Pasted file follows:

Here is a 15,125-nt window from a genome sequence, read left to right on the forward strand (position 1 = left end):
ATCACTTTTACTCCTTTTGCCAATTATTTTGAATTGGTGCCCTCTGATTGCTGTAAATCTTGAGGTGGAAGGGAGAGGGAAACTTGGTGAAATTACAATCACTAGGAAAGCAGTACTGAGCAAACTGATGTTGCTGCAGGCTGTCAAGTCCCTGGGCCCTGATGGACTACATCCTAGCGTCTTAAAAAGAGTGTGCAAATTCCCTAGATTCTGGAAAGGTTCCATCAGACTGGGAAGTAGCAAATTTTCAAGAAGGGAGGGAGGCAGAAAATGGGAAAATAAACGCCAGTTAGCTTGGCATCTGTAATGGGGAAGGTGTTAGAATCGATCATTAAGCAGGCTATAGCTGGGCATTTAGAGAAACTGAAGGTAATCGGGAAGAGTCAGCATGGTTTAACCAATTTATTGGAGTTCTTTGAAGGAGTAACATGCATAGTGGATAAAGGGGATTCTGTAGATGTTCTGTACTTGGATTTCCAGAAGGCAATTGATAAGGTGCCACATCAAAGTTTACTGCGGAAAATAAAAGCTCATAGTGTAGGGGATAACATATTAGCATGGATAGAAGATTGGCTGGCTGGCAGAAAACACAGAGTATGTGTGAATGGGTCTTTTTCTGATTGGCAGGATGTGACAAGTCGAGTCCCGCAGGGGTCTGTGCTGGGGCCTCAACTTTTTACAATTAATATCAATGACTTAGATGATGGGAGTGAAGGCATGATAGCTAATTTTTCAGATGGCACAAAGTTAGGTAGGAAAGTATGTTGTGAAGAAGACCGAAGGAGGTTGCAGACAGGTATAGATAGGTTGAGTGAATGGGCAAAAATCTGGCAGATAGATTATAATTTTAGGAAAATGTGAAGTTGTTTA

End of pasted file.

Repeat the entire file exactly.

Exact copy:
Here is a 15,125-nt window from a genome sequence, read left to right on the forward strand (position 1 = left end):
ATCACTTTTACTCCTTTTGCCAATTATTTTGAATTGGTGCCCTCTGATTGCTGTAAATCTTGAGGTGGAAGGGAGAGGGAAACTTGGTGAAATTACAATCACTAGGAAAGCAGTACTGAGCAAACTGATGTTGCTGCAGGCTGTCAAGTCCCTGGGCCCTGATGGACTACATCCTAGCGTCTTAAAAAGAGTGTGCAAATTCCCTAGATTCTGGAAAGGTTCCATCAGACTGGGAAGTAGCAAATTTTCAAGAAGGGAGGGAGGCAGAAAATGGGAAAATAAACGCCAGTTAGCTTGGCATCTGTAATGGGGAAGGTGTTAGAATCGATCATTAAGCAGGCTATAGCTGGGCATTTAGAGAAACTGAAGGTAATCGGGAAGAGTCAGCATGGTTTAACCAATTTATTGGAGTTCTTTGAAGGAGTAACATGCATAGTGGATAAAGGGGATTCTGTAGATGTTCTGTACTTGGATTTCCAGAAGGCAATTGATAAGGTGCCACATCAAAGTTTACTGCGGAAAATAAAAGCTCATAGTGTAGGGGATAACATATTAGCATGGATAGAAGATTGGCTGGCTGGCAGAAAACACAGAGTATGTGTGAATGGGTCTTTTTCTGATTGGCAGGATGTGACAAGTCGAGTCCCGCAGGGGTCTGTGCTGGGGCCTCAACTTTTTACAATTAATATCAATGACTTAGATGATGGGAGTGAAGGCATGATAGCTAATTTTTCAGATGGCACAAAGTTAGGTAGGAAAGTATGTTGTGAAGAAGACCGAAGGAGGTTGCAGACAGGTATAGATAGGTTGAGTGAATGGGCAAAAATCTGGCAGATAGATTATAATTTTAGGAAAATGTGAAGTTGTTTA